Observing For Character Data Changes

Another change you might want to look for in your app is mutations to character data; that is, changes to a specific text node. This is done by setting the characterData property to true in the options object. Here’s the code:

let options = {
characterData: true
observer = new MutationObserver(mCallback);

function mCallback(mutations) {
for (let mutation of mutations) {
if (mutation.type === ‘characterData’) {
// Do something here…

Notice again the type being looked for in the callback function is characterData.

See live demo  →

In this example, I’m looking for changes to a specific text node, which I target via element.childNodes[0]. This is a little hacky but it will do for this example. The text is user-editable via the contenteditable attribute on a paragraph element.

Challenges When Observing For Character Data Changes

If you’ve fiddled around with contenteditable, then you might be aware that there are keyboard shortcuts that allow for rich text editing. For example, CTRL-B makes text bold, CTRL-I makes text italic, and so forth. This will break up the text node into multiple text nodes, so you’ll notice the MutationObserver will stop responding unless you edit the text that’s still considered part of the original node.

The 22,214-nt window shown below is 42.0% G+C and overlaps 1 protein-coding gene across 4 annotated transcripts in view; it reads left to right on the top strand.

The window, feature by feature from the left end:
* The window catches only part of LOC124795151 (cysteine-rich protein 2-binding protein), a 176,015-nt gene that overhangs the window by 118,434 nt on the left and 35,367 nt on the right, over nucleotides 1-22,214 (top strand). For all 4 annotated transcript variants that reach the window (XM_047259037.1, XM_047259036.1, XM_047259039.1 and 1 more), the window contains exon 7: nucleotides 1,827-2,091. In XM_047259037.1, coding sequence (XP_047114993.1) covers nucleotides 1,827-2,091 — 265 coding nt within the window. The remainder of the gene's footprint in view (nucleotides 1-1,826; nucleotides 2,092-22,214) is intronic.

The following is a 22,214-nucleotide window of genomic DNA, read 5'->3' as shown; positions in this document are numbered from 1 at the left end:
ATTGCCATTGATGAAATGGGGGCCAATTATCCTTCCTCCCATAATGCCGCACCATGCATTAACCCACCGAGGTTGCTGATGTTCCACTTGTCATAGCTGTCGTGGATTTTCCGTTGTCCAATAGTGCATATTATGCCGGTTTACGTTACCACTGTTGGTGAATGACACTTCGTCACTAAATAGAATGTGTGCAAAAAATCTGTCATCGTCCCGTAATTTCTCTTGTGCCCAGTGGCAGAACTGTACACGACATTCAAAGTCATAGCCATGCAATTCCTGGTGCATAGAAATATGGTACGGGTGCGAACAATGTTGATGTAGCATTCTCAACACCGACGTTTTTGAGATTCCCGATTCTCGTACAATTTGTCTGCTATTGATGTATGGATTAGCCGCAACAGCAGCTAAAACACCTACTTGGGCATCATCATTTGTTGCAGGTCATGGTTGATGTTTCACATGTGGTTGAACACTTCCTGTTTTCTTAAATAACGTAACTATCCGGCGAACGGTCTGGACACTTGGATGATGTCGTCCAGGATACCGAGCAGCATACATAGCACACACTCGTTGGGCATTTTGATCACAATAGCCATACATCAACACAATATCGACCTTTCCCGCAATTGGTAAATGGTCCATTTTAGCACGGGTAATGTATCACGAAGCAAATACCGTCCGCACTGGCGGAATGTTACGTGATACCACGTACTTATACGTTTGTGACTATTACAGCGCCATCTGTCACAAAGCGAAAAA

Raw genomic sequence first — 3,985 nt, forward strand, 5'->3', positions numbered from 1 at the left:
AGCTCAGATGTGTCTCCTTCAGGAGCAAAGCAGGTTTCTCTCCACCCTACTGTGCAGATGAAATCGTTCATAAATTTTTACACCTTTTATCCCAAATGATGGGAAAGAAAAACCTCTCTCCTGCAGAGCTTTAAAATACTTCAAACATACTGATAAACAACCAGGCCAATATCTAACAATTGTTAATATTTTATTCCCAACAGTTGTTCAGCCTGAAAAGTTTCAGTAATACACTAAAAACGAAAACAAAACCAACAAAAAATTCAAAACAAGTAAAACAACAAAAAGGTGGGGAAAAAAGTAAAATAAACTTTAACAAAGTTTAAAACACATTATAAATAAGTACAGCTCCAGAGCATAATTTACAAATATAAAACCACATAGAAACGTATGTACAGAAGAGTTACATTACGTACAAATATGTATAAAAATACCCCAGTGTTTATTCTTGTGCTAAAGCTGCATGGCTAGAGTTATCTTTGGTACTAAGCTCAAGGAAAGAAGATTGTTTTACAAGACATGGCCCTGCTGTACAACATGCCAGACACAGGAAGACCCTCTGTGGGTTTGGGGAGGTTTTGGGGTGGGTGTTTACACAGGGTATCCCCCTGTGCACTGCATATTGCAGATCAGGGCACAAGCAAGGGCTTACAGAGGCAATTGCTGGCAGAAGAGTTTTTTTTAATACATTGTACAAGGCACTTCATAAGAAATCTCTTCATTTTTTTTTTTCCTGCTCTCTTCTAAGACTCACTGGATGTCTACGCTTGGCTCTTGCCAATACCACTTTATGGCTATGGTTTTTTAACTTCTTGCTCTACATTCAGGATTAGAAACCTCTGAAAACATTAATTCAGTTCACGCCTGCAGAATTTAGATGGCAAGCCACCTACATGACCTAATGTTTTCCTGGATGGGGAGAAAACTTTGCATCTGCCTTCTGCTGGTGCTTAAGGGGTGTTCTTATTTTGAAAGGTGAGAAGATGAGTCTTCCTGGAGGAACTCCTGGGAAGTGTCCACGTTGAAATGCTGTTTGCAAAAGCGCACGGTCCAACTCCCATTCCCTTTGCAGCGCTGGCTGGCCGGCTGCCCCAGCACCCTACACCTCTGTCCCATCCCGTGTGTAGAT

I should also point out that if you delete all the text, the MutationObserver will no longer trigger the callback. I’m assuming this happens because once the text node disappears, the target element is no longer in existence. To combat this, my demo stops observing when the text is removed, although things do get a little sticky when you use rich text shortcuts.

But don’t worry, later in this article, I’ll discuss a better way to use the characterData option without having to deal with as many of these quirks.

Observing For Changes To Specified Attributes

Earlier I showed you how to observe for changes to attributes on a specified element. In that case, although the demo triggers a class name change, I could have changed any attribute on the specified element. But what if I want to observe changes to one or more specific attributes while ignoring the others?

I can do that using the optional attributeFilter property in the option object. Here’s an example: